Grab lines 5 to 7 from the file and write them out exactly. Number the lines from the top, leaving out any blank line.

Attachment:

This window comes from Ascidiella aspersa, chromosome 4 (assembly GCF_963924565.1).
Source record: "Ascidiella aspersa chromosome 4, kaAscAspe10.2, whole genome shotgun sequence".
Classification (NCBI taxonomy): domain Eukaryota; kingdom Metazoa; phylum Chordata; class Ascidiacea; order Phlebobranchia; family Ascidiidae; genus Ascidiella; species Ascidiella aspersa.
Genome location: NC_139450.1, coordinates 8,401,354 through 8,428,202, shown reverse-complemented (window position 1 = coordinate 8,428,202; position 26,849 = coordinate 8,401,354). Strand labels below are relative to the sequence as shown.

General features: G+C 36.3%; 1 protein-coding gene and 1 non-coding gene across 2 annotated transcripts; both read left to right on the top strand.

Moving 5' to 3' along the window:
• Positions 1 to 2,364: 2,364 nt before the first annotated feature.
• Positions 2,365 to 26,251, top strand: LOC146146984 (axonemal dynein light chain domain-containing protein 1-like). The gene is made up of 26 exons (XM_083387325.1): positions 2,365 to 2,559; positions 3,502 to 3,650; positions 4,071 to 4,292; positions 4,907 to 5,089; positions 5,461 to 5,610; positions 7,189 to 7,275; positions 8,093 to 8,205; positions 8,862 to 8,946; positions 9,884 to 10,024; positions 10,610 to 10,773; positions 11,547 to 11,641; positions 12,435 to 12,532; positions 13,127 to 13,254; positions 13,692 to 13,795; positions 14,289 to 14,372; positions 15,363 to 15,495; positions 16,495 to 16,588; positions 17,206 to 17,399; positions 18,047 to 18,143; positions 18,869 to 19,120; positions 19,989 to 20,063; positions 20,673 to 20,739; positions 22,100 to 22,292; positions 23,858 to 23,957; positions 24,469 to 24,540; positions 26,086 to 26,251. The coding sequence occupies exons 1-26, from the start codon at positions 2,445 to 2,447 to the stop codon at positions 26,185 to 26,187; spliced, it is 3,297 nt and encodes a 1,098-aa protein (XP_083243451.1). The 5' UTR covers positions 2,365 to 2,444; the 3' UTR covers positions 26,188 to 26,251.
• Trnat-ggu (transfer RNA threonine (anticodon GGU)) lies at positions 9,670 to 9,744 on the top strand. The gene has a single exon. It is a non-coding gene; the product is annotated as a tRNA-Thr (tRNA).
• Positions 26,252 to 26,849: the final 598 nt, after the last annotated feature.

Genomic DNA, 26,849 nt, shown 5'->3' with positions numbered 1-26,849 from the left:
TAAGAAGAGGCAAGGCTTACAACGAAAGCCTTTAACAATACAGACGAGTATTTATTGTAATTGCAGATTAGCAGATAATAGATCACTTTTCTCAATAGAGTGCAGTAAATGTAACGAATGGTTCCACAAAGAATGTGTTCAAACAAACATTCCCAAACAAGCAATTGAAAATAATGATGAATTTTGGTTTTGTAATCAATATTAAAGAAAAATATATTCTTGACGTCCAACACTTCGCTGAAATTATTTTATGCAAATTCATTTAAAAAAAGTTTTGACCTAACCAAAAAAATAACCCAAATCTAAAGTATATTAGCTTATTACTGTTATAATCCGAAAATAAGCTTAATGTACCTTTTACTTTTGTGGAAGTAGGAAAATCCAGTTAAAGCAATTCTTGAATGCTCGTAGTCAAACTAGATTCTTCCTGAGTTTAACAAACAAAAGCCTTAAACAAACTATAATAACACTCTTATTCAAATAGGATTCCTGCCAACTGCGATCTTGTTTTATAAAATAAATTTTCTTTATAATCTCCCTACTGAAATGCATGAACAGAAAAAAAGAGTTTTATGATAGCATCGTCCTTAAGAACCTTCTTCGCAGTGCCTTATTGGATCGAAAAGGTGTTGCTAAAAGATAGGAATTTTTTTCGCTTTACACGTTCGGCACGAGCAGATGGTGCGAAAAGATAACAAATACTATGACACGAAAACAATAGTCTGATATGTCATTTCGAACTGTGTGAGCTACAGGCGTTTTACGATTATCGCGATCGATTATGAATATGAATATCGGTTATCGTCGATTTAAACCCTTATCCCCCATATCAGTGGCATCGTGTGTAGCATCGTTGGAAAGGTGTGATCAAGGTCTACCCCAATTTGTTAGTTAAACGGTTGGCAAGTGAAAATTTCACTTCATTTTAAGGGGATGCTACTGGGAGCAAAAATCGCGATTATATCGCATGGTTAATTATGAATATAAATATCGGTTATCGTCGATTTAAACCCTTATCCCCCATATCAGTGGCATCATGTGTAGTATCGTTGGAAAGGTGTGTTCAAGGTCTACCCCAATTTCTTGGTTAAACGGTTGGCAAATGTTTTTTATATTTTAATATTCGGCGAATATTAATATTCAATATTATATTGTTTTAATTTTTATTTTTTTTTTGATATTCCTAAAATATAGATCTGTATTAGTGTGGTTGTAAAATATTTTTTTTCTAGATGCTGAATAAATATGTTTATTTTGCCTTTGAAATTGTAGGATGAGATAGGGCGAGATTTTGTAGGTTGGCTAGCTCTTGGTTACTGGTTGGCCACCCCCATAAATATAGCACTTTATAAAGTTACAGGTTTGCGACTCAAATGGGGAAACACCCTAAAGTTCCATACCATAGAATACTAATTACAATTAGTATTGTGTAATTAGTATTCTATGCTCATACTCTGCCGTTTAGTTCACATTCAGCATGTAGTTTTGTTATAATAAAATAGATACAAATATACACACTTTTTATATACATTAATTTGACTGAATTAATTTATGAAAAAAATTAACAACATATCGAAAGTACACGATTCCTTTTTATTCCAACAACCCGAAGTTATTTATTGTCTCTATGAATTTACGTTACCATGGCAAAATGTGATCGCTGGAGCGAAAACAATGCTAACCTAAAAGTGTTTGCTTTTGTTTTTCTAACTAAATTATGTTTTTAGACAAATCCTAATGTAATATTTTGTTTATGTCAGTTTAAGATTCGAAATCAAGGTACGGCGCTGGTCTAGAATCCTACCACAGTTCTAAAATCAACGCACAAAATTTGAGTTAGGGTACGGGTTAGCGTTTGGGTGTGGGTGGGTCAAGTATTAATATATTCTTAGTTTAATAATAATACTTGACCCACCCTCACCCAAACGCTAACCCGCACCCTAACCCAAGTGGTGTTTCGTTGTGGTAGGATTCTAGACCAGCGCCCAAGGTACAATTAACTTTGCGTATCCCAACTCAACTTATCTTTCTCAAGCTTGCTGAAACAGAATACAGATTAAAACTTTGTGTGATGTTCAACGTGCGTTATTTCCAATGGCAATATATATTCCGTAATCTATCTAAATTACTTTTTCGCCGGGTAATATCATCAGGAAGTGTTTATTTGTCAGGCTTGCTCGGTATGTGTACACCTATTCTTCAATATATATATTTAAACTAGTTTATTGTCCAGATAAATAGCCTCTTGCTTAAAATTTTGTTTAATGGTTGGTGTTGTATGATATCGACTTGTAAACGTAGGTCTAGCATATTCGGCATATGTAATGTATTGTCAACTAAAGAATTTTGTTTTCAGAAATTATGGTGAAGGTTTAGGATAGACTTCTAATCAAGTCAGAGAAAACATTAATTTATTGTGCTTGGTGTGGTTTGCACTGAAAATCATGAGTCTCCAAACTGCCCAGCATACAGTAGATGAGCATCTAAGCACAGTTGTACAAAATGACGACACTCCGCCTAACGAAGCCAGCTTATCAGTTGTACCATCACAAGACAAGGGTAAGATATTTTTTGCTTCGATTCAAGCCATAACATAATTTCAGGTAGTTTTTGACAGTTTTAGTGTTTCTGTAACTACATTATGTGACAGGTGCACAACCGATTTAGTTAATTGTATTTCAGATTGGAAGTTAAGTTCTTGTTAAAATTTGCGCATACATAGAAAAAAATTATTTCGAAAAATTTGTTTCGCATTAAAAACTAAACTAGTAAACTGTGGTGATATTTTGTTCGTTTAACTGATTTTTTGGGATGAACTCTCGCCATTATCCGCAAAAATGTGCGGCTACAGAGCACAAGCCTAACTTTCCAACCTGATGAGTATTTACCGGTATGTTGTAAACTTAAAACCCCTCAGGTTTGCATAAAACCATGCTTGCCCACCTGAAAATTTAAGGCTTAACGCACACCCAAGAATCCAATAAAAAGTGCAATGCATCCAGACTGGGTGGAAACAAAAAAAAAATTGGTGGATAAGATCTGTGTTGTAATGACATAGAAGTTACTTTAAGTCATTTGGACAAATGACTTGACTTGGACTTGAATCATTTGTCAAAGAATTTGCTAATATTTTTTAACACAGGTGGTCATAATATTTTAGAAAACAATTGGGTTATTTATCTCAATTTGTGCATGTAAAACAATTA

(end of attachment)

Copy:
General features: G+C 36.3%; 1 protein-coding gene and 1 non-coding gene across 2 annotated transcripts; both read left to right on the top strand.

Moving 5' to 3' along the window:
• Positions 1 to 2,364: 2,364 nt before the first annotated feature.